So, everybody’s talking about it. Thanks to the actions of web giants Google and Wikipedia among many others, SOPA (Stop Online Piracy Act) has been brought to everyone’s attention. But what the devil is it? Do we really understand it? Why all the fuss? Is it really such a big deal?
There is a whole lot of techy guff on the web, which inevitably dissuades non geek speak folk from learning about it and perhaps makes one assume that it won’t be an issue for you, but hang on! If you are an Internet user in any capacity, this WILL affect you. But panic not! We have chewed it up and digested it and set it out in handy bite sized pieces so that you can get the down low on some of the major issues and controversies surrounding it. We’re nice like that.
Now just bear in mind that this issue is huge and the potential problems it throws up could fill several blogs. I have really pared it down but have included links to more in depth analysis, y’know if you’re into it. Take a few minutes, have read and see what you think about it all…
The legislation that members of the US government are proposing is, on paper, a way of protecting US property and preventing fraud, ie: laws to stop the sales or theft of movies, music and counterfeit goods. Sounds fair enough I hear you say. The problem is in the law itself and the repercussions it poses. Where the law would work, is if for example, a website operating from overseas was selling to the American online market counterfeit goods or enabling the theft of copyright property. These laws would allow the US government to force the website’s US providers (the domain server host, payment facilities or advertising network) to cut the web site off, effectively making it disappear from the Internet.
But oh no, it just isn’t that simple. There are many issues that arise because of this law which could also affect fair and honest web site users. There are some key phrases used within the legislation which make the whole thing rather unfair and threaten to change the web as we know it – the freedom of speech and opinion, as well as the access to knowledge and information that we all currently take for granted.
Engage in, enable, or facilitate
Lets say that you have a blog or social network, a photo or video sharing site or a website with an open forum or message board and one of your users expresses an opinion, or links to another website that could be deemed as engaging in, enabling or facilitating internet theft. Perhaps they upload a photograph or a piece of artwork that they don’t own the rights to. That’s it, they can take action to remove your website, away from view of your potential customers or viewers… Just like that!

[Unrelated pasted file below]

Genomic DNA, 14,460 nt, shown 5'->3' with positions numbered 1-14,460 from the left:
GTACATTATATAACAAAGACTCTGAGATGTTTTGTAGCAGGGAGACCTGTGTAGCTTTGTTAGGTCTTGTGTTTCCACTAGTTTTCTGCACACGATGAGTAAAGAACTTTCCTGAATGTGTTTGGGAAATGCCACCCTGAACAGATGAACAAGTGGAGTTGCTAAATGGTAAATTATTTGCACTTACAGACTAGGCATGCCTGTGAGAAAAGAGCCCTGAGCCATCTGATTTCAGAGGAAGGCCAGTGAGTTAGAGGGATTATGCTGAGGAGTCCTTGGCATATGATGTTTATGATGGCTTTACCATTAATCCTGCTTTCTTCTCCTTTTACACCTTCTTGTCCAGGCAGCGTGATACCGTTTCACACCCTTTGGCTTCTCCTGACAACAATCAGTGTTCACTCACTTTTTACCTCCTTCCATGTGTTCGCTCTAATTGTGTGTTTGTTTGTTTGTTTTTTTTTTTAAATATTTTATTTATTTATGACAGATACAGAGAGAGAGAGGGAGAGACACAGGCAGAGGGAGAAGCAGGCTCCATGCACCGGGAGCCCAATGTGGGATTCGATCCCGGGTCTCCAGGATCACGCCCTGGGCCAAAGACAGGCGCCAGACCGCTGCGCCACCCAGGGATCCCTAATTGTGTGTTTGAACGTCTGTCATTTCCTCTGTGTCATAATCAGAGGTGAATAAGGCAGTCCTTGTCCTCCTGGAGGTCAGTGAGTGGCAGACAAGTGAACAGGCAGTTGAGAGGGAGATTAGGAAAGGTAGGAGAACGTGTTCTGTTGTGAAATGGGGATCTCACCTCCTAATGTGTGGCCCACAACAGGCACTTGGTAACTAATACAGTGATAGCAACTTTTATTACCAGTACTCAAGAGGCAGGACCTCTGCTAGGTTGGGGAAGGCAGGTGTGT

It’s very much a shoot first; think later approach and small businesses will suffer. It can very expensive to defend yourself legally and without the budget to put precautions in place, the whole freedom of Internet business is lost. It will discourage web site owners from linking to other sites for fear of association, effectively curbing communication, information sharing and innovation.
What’s slightly more disturbing is the Misrepresentation section of the legislation.
Knowingly materially misrepresents
In layman’s terms, this section means that lets say your website was wrongfully taken down, and you lost revenue because of this (in some cases, lets say Facebook for example, a few days of lost revenue could be millions perhaps billions of dollars) the government could not be counter-sued because they may only have thought that your web site was infringing laws. They have well and truly covered their rotund American butts.
How can this be I hear you cry? What fools would even suggest that such laws would be viable? Well, the main supporters of SOPA are The US chamber of Commerce, the MPAA (Motion Picture Association of America) and the Recording Industry Association of America. The movie industry, the music industry and the chamber of commerce. All of whom seem to be very much in bed together, quaffing champagne, splashing ridiculous amounts of cash around and complaining about how many jobs are threatened by copyright violations on the web. There has been much controversial talk of back handers and major financial influence affecting the decisions being made within the government.
Now yes I am a little biased, but I do appreciate that something needs to be done to protect these industries and their copyright laws. But is SOPA really the answer? I think not. Yes, many jobs are threatened by these infringements but how many more will be threatened by this law being enforced? The main problem is that the law is too vague and the wording used allows a ridiculous amount of power and restriction. How can the American government be allowed to make these decisions? Decisions that affect every single person who uses the free Internet as we know it? This law, if passed will literally change the world. So yes, it’s kind of a big deal.
Many people who support SOPA hold the majority vote where it really counts. The law (or at least major parts of it) is dangerously close to being passed. The floor vote is open on the 26th January. However, the overwhelming response of protest means that this vote will probably be delayed. But it won’t go away. Keep an eye on it, do what you can do. If you are reading this on our blog then you are an Internet user and it WILL affect you. It really boils down to freedom of speech. Surely censoring the Internet to this extent takes away everything that it represents. So come on folks, fight the good fight.
In the (slightly modernised) words of Mel Gibson – “They can take our illegal downloads but they’ll never take our freedom!”